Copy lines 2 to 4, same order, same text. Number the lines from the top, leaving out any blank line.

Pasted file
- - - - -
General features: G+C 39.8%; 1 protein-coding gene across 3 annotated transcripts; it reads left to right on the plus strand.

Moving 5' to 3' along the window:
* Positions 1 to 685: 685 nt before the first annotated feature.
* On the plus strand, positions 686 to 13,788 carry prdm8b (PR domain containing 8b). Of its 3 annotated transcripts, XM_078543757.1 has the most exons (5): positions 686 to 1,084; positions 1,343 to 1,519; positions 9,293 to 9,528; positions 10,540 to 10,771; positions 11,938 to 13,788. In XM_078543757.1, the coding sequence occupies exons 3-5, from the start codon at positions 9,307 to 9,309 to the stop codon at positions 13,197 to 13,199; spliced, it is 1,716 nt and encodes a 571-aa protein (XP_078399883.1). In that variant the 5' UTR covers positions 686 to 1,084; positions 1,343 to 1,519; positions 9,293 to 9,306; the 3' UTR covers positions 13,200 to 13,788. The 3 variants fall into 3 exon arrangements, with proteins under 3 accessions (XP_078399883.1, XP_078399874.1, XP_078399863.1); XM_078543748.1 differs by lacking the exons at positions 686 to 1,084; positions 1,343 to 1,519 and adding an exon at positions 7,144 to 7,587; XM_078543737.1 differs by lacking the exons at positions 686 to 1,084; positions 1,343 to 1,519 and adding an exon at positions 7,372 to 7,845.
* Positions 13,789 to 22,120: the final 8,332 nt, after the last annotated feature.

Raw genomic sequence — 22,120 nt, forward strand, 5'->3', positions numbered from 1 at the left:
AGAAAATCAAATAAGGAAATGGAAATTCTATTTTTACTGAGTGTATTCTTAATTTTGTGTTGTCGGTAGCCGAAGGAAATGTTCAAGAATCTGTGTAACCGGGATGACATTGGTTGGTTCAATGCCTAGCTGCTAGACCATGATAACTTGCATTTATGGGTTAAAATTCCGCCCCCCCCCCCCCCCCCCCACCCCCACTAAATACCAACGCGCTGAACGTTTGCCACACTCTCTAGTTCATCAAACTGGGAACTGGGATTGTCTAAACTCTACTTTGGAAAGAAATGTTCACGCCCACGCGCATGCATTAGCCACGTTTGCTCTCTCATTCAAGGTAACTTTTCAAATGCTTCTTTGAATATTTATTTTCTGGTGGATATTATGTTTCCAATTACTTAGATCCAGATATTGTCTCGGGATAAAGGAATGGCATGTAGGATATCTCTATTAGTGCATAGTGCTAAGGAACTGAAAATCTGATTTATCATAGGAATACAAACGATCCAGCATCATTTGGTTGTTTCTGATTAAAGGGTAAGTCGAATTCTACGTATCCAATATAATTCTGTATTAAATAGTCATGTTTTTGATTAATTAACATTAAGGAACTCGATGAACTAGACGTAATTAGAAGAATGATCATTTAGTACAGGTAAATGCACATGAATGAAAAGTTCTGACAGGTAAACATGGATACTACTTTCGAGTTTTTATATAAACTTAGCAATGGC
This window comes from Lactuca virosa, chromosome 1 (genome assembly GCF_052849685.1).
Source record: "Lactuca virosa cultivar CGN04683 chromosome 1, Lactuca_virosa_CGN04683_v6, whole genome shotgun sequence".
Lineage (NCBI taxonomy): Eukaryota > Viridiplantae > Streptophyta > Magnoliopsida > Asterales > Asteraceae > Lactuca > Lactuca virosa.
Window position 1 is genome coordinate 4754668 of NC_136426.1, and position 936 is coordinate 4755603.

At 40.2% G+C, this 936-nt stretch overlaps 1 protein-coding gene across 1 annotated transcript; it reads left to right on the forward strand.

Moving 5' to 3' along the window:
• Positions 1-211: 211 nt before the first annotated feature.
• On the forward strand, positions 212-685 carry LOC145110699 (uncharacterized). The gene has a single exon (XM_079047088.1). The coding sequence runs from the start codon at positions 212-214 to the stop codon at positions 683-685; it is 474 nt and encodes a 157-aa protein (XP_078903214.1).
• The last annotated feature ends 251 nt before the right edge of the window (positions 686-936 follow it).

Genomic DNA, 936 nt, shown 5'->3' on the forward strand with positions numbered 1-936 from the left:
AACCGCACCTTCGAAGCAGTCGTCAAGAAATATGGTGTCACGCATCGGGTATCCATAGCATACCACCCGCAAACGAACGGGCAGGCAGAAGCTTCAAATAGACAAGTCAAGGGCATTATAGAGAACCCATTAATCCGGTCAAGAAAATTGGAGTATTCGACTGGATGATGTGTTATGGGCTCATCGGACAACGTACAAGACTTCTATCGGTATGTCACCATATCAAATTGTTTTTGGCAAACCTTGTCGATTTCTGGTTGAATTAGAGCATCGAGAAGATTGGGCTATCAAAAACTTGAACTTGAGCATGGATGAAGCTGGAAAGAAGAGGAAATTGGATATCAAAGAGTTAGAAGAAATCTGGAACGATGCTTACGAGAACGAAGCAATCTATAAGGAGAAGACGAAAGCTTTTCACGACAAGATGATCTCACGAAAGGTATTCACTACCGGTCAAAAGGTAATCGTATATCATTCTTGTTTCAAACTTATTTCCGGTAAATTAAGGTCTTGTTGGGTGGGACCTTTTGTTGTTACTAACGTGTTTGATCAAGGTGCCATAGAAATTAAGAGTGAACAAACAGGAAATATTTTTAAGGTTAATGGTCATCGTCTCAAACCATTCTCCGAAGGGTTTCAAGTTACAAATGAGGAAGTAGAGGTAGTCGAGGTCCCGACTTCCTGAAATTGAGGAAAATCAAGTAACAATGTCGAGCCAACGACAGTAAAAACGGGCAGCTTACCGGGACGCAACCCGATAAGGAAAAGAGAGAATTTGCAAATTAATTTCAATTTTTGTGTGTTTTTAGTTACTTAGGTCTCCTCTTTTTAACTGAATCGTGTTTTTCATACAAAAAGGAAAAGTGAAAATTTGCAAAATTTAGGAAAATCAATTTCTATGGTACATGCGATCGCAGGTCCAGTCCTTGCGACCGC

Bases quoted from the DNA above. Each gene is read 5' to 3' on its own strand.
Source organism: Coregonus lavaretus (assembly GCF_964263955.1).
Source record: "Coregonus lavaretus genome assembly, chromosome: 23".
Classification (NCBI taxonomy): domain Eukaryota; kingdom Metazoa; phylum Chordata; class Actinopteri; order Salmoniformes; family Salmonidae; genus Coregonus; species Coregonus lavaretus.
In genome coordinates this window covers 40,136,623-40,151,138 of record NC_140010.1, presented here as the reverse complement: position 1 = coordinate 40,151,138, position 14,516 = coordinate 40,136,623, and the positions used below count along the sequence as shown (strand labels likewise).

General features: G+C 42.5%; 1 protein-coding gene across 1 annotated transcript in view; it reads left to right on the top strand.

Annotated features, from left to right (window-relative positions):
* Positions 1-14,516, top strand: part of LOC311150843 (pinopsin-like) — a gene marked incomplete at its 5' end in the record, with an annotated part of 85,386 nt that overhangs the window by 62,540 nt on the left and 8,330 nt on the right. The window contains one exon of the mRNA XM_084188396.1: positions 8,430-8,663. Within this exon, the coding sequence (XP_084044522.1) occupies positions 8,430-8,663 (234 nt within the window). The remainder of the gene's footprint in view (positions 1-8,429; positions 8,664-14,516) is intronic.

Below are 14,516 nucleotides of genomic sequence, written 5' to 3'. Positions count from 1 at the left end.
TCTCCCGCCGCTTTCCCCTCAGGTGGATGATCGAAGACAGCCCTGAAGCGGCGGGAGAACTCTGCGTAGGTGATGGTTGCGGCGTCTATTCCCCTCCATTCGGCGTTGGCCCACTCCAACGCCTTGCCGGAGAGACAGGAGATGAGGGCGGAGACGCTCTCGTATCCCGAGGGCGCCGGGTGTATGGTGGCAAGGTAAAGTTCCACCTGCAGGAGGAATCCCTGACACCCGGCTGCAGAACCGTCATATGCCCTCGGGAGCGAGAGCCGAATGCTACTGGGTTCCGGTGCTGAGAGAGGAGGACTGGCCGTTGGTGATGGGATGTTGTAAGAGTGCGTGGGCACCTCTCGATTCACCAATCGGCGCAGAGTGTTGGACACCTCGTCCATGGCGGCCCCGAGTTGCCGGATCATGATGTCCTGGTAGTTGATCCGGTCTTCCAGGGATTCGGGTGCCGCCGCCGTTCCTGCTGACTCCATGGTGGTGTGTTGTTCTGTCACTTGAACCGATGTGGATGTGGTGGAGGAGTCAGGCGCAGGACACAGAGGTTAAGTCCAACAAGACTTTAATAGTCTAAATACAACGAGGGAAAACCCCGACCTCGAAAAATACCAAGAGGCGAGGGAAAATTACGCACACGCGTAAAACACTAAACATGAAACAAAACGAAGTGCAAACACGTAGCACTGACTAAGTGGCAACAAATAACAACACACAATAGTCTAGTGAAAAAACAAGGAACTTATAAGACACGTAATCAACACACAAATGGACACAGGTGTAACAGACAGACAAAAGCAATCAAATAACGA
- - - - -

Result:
Moving 5' to 3' along the window:
* Positions 1 to 685: 685 nt before the first annotated feature.
* On the plus strand, positions 686 to 13,788 carry prdm8b (PR domain containing 8b). Of its 3 annotated transcripts, XM_078543757.1 has the most exons (5): positions 686 to 1,084; positions 1,343 to 1,519; positions 9,293 to 9,528; positions 10,540 to 10,771; positions 11,938 to 13,788. In XM_078543757.1, the coding sequence occupies exons 3-5, from the start codon at positions 9,307 to 9,309 to the stop codon at positions 13,197 to 13,199; spliced, it is 1,716 nt and encodes a 571-aa protein (XP_078399883.1). In that variant the 5' UTR covers positions 686 to 1,084; positions 1,343 to 1,519; positions 9,293 to 9,306; the 3' UTR covers positions 13,200 to 13,788. The 3 variants fall into 3 exon arrangements, with proteins under 3 accessions (XP_078399883.1, XP_078399874.1, XP_078399863.1); XM_078543748.1 differs by lacking the exons at positions 686 to 1,084; positions 1,343 to 1,519 and adding an exon at positions 7,144 to 7,587; XM_078543737.1 differs by lacking the exons at positions 686 to 1,084; positions 1,343 to 1,519 and adding an exon at positions 7,372 to 7,845.